Network Analysis: The Future is Now, and it’s FREE

Anyone in the cyber field that has been involved in a network investigation to determine the source and scope of a compromise knows that the process is time intensive.  Traditionally, such investigations require logfiles from various sources:  routers, firewalls, intrusion detection systems, and maybe packet captures from a sniffer if you have one.  Reconstructing the sessions require matching up the timestamps, whiteboarding the data flows, and storing the logs for evidence in case law enforcement is involved.  Only the truly skilled can determine exactly what was stolen from the network.

But along comes the former US Cyber Czar, Amit Yoran, with his company’s flagship product-  Netwitness Investigator.  This tool can reconstruct a network compromise on the fly, and it does so without the need to understand Hexidecimal code or have a protocol analyzer handy.  All sessions are reconstructed so the analyst can see exactly what the attackers did-  Web surfing sessions are rebuilt, emails and their attachments are reconstructed, VOIP is reassembled in an easy-to-listen player, and you can even map out the complete attack using Google Earth!

If you have ever watched 24 and scoffed at the abilities of the CTU cyber team to instantly analyze the sources of internet attacks or communications, scoff no more.  Netwitness’ Investigator would make those tasks possible.  The software, developed as a project for the CIA, is already in use in many government and national law enforcement agencies.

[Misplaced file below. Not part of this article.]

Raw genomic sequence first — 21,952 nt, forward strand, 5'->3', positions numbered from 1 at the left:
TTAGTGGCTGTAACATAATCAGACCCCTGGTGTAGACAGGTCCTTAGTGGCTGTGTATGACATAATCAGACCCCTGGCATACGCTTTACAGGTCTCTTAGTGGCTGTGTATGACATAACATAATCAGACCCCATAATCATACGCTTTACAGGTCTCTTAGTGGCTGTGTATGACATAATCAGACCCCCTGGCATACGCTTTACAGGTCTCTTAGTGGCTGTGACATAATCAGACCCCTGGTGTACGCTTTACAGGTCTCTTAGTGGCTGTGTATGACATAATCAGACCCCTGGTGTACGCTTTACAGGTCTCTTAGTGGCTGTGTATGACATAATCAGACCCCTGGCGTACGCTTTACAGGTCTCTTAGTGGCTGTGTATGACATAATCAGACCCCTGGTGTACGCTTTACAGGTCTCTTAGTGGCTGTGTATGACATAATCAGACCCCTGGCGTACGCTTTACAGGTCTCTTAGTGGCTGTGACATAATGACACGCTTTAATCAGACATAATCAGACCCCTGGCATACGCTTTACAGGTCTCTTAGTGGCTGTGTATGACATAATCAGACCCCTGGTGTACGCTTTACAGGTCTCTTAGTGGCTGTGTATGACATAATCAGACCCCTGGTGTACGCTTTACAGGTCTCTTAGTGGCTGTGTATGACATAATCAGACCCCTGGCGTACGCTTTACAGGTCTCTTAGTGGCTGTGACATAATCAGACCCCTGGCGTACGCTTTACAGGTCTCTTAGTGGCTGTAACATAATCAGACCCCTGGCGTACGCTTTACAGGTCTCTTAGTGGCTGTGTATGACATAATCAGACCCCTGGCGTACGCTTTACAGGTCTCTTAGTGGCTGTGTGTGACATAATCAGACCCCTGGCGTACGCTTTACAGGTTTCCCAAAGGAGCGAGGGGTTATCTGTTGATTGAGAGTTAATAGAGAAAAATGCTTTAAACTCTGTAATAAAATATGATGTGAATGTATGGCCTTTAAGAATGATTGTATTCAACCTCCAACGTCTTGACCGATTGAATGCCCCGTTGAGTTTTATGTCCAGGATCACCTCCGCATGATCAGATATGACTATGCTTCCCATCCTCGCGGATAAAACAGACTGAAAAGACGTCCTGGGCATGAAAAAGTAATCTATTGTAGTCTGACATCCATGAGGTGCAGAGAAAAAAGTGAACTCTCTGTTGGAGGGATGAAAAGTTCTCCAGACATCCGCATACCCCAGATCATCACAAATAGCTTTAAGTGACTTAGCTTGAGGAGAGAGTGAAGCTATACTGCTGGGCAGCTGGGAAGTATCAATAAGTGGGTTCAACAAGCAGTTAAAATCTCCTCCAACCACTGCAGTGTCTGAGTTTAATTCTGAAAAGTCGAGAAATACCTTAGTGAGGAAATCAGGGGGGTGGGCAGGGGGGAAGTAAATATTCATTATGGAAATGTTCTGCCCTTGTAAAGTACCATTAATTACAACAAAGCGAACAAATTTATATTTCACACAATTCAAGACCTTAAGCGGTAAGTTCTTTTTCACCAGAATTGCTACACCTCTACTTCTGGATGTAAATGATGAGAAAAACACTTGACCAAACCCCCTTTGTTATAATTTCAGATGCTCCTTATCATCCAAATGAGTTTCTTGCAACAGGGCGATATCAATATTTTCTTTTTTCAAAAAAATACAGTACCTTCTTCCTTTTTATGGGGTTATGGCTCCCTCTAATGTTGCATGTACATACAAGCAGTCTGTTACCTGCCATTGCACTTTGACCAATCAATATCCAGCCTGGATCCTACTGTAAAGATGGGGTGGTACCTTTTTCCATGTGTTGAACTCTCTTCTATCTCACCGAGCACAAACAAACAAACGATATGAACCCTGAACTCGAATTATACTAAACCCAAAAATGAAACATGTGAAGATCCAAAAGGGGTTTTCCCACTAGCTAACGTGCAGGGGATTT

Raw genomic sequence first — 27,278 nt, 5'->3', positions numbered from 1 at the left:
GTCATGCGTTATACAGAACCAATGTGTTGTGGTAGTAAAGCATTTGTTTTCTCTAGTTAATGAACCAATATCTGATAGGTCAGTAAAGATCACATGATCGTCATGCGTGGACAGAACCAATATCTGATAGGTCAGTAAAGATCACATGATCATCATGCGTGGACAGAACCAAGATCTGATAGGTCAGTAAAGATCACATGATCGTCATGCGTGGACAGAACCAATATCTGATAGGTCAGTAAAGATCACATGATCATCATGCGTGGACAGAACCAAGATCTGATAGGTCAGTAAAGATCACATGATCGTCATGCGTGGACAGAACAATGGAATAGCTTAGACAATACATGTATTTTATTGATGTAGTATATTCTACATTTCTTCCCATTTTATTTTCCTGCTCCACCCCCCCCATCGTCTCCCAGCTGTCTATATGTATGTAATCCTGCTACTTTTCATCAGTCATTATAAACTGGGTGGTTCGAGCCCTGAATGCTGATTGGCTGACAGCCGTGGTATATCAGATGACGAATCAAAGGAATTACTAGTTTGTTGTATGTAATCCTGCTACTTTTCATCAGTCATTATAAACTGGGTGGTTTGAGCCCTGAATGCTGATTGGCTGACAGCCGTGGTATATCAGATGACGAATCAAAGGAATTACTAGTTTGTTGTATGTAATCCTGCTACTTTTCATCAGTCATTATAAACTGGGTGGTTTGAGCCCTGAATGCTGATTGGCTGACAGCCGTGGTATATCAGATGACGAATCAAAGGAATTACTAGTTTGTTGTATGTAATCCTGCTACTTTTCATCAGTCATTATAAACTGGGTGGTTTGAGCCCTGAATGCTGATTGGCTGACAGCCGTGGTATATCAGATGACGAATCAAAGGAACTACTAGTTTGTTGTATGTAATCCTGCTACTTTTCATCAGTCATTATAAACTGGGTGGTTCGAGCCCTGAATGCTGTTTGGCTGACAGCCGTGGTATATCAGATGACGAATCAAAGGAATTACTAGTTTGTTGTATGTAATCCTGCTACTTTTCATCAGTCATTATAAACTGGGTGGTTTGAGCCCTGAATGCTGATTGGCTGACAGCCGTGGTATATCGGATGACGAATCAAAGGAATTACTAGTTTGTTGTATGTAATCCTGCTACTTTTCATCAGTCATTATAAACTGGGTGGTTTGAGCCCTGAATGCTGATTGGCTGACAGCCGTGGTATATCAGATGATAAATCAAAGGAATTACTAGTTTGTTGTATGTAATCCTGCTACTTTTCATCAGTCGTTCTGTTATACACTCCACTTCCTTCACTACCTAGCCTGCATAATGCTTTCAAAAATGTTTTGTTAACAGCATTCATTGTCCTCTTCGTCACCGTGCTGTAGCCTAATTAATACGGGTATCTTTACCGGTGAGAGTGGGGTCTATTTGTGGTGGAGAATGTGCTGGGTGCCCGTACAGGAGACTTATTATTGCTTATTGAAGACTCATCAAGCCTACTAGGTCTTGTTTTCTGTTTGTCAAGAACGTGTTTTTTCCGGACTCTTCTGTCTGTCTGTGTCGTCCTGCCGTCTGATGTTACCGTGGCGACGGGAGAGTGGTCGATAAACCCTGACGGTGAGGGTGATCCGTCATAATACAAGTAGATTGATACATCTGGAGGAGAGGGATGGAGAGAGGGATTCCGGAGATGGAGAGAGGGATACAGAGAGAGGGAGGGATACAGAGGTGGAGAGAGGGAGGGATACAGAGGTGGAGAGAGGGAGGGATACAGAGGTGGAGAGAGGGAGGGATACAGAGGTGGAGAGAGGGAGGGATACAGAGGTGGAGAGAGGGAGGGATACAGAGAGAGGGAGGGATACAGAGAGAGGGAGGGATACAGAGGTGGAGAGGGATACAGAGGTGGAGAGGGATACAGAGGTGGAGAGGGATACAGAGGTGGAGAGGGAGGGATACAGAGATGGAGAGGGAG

And the tool is now completely free.  You can download it here.  Rich Steinnon of Network World and Threat Chaos said of Investigator here:

This is the first software I have ever installed that comes with links to a YouTube channel for easy to follow training on how to use the product.   There is a registration process but it goes quickly.  Amit assured me that this is not in any way a watered down version of their product. The free version has all of the functionality of the commercial Investigator. It does have limits set on the size of a session that can be recorded of 1 gig.  That should be more than enough for most investigations.

This tool represents a giant leap forward for cyber professionals.  It consolidates many tools that have been around for a decade into an easy-to-use package for network forensics.  And it should be an invaluable weapon in the fight against black hat hackers, ID thieves, and phishers too.





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